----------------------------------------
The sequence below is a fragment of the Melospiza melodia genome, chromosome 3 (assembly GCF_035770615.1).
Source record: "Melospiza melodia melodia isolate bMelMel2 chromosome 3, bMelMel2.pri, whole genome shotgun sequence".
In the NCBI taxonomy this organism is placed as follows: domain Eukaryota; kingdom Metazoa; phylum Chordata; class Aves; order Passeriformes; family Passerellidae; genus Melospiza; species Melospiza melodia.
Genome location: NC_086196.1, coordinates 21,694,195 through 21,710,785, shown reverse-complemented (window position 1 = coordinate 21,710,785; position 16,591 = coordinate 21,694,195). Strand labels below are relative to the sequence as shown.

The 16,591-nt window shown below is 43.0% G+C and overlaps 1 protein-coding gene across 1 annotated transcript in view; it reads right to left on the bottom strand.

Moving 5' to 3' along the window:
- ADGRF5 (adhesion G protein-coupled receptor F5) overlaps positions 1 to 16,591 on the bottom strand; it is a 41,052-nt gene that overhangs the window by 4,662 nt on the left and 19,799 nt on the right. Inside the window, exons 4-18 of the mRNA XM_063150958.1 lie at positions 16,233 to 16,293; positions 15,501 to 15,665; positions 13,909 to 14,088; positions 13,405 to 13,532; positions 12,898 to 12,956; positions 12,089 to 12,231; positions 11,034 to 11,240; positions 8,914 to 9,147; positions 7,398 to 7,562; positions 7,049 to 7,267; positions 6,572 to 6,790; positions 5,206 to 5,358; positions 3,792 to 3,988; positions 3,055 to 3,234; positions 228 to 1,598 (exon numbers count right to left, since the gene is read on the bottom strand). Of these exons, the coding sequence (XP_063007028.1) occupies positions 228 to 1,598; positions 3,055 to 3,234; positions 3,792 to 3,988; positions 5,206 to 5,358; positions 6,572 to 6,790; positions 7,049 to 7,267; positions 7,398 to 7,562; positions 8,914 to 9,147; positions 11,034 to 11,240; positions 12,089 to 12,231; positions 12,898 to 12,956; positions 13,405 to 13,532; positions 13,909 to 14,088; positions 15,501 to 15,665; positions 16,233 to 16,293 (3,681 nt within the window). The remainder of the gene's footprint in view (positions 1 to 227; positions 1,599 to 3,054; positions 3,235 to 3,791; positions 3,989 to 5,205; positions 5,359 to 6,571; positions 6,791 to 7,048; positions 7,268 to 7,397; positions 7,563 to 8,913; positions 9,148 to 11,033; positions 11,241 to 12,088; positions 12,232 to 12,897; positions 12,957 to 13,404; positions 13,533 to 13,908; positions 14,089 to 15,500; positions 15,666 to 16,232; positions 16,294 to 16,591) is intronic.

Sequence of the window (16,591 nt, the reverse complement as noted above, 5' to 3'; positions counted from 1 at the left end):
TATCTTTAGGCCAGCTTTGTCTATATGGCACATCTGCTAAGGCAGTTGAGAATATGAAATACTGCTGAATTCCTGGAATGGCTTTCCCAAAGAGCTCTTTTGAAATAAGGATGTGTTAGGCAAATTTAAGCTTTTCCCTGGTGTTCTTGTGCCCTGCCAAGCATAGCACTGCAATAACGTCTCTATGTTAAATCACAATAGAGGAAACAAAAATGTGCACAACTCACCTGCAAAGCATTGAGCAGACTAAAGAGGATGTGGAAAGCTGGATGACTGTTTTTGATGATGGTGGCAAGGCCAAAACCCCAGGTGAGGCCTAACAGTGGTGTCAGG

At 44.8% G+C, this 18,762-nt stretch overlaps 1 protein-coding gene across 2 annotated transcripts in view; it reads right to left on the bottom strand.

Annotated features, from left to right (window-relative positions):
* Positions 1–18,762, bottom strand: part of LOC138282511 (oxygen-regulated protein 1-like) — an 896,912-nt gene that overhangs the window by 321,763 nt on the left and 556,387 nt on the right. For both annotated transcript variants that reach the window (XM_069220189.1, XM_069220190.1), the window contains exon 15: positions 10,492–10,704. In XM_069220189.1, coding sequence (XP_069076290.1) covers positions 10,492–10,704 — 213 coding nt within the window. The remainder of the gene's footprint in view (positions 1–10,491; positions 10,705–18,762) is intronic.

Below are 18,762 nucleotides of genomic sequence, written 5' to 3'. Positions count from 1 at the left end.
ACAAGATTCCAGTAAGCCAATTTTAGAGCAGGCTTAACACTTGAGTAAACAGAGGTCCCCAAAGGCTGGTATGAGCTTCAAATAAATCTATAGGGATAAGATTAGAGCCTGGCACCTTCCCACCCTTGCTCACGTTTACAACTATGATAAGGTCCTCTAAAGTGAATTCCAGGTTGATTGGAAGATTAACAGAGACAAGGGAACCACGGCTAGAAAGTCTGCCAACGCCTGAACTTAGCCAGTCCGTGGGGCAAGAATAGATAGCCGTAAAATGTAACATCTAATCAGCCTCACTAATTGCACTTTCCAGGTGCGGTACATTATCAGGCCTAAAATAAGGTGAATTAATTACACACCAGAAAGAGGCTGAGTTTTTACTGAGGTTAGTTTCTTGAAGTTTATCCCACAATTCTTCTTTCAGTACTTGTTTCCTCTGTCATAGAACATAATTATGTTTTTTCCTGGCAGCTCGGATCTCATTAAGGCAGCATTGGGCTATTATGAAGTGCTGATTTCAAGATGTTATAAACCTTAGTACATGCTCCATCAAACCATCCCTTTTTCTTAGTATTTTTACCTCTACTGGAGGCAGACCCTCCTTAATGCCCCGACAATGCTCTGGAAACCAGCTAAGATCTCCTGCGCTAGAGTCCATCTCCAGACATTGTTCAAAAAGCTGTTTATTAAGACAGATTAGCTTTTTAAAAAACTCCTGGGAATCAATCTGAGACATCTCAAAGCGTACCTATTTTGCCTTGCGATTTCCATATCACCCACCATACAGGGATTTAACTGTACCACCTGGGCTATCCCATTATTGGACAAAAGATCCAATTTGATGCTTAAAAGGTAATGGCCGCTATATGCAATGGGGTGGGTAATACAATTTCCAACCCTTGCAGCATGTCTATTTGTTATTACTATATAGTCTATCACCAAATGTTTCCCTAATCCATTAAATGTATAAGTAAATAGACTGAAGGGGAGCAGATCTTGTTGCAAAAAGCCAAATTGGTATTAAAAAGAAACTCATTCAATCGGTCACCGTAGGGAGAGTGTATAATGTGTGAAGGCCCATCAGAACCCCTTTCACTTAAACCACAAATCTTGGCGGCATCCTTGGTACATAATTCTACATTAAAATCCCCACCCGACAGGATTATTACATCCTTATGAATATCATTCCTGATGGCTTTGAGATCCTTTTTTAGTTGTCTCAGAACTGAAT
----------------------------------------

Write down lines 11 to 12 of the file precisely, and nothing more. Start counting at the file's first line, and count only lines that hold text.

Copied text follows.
Annotated features, from left to right (window-relative positions):
* Positions 1–18,762, bottom strand: part of LOC138282511 (oxygen-regulated protein 1-like) — an 896,912-nt gene that overhangs the window by 321,763 nt on the left and 556,387 nt on the right. For both annotated transcript variants that reach the window (XM_069220189.1, XM_069220190.1), the window contains exon 15: positions 10,492–10,704. In XM_069220189.1, coding sequence (XP_069076290.1) covers positions 10,492–10,704 — 213 coding nt within the window. The remainder of the gene's footprint in view (positions 1–10,491; positions 10,705–18,762) is intronic.